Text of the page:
Do you miss the days when the most important part of your book report was the cover? As a child you instinctively knew that beautifully designed illustrations enhance the audience’s appreciation. But sadly college-level papers and reports generally do not include graphic covers. You can, however, still remain devoted to beautiful visualizations that strengthen your readers’ understanding by incorporating well designed graphs, maps and charts into your work.
Cutting edge cultural thinkers such as David McCandless have championed the power of data visualization in books and TED talks. The Obama administration has made the public availability of interactive data via data.gov a linchpin in improving government efficiency as well as fostering transparency in government. Enthusiasm for the power of data, the rise of digital new content and above all data visualization software and has even spawned a new career track: data journalism.
Many library databases offer simple interactive data visualization tools. One of the early adopters was Statistical Datasets (Proquest). The topics covered by this database are eclectic ranging from air quality data to personal bankruptcy figures to state and local expenditures. Even pet ownership patterns are documented. Statistical Datasets allows users to chart or map almost any data set and export visualizations as a PDFs or images. Using graphed or mapped data, questions inevitably bubble up to the surface. Why, for example, do folks in New Mexico love their birds so and what makes Alaskans so fond of their cats?
Passport GMID from Euromonitor recently added dynamic visualization applications. This narrowly focused global business database raises as many interesting questions as it helps to solve with its marketing visualizations. For instance when looking at a winners-and-losers graph for consumer packaged goods, one can’t help but wonder: Why is it that high tar cigarettes are an absolute category winner while smoking tobacco of all kinds is a clear loser?
|Smoking Tobacco Losing Absolute Value||High Tar Cigarettes Winning Absolute Value|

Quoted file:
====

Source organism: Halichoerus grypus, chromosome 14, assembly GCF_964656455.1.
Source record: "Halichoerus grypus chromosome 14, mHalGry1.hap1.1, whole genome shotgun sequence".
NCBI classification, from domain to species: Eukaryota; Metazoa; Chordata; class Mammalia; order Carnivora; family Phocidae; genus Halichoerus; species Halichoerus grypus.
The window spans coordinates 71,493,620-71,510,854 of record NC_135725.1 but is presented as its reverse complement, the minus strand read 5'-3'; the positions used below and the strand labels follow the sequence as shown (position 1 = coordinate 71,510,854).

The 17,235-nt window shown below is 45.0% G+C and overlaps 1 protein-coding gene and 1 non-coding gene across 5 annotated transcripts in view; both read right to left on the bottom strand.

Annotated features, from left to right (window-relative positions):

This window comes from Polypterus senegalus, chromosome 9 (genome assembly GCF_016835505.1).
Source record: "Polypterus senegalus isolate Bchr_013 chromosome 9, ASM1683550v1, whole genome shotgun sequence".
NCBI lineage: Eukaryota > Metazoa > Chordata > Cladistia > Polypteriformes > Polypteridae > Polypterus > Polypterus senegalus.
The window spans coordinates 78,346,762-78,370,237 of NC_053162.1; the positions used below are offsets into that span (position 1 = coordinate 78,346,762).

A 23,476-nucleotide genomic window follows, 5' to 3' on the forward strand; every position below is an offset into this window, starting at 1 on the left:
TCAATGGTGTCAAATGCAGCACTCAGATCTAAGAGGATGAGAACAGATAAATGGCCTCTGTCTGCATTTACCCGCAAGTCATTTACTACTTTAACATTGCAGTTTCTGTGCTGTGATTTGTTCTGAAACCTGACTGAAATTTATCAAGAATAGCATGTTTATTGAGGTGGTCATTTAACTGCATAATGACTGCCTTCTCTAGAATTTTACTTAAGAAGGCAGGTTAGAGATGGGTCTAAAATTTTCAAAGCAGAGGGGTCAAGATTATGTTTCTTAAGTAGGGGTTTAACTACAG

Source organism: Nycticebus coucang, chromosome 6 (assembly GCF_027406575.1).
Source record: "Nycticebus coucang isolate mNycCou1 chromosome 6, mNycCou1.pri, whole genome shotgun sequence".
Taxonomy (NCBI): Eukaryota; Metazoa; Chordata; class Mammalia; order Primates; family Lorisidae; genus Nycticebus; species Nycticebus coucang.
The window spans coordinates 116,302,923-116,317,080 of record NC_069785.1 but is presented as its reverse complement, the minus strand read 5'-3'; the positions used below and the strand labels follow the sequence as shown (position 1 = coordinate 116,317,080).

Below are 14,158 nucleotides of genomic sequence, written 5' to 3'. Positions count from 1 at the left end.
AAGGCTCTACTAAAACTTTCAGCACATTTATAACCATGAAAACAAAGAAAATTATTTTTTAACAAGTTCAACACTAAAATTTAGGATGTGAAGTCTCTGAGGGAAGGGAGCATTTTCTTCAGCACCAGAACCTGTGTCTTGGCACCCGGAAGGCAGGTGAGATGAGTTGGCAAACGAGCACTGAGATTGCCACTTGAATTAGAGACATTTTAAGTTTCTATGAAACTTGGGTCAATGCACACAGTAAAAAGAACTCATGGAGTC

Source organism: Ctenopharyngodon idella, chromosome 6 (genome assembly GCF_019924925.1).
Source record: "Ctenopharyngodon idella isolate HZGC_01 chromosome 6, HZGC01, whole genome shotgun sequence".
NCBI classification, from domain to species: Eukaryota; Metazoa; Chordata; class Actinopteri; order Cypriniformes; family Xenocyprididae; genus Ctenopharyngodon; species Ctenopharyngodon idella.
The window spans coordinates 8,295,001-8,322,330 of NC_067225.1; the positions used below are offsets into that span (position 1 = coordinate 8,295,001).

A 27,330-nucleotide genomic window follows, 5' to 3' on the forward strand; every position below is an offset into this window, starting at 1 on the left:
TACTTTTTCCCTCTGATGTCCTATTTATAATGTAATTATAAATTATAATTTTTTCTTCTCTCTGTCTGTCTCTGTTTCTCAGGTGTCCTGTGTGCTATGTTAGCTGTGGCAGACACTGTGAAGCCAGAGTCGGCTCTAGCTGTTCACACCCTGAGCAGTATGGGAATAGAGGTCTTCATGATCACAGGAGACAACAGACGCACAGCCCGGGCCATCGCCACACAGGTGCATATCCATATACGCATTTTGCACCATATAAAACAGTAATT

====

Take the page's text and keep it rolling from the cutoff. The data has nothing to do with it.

Other library subscription data sources don’t yet support mapping but simply offer charting with line, bar or pie graphs. Economist Intelligence Unit Market Indicators and Forecasts, International Monetary Fund Statistics, Global Financial Data, and the Organization for Economic Development & Cooperation Stats fall into this category. An astounding number of open data sources on the web offer interactive data and visualization tools. These include World Bank Data, Principal Global Indicators, Eurostat, GapMinder for UN Millennium Development Goals and the previously mentioned Data.gov
If you are working with data that is only available in tabular form, files with .xlm or .cvs or .txt extensions, you may benefit by using one of the open-source-data interactive visualization tools such as Many Eyes or Tableau. Tableau Public is open source downloadable software that can be used to create interactive visualizations for web publication. Many Eyes is an program that allows one to upload data and create visualizations hosted in the cloud.
If you simply want to hone your Excel charting and graphing skills, the Library has ebooks such asCreate Dynamic Charts in Microsoft EXCEL 2007 and Beyond to get you started. If you’re more interested in perfecting your ability to convey ideas clearly, give data books such as Beautiful Visualization or The Sage Handbook of Visual Research Methods a try.
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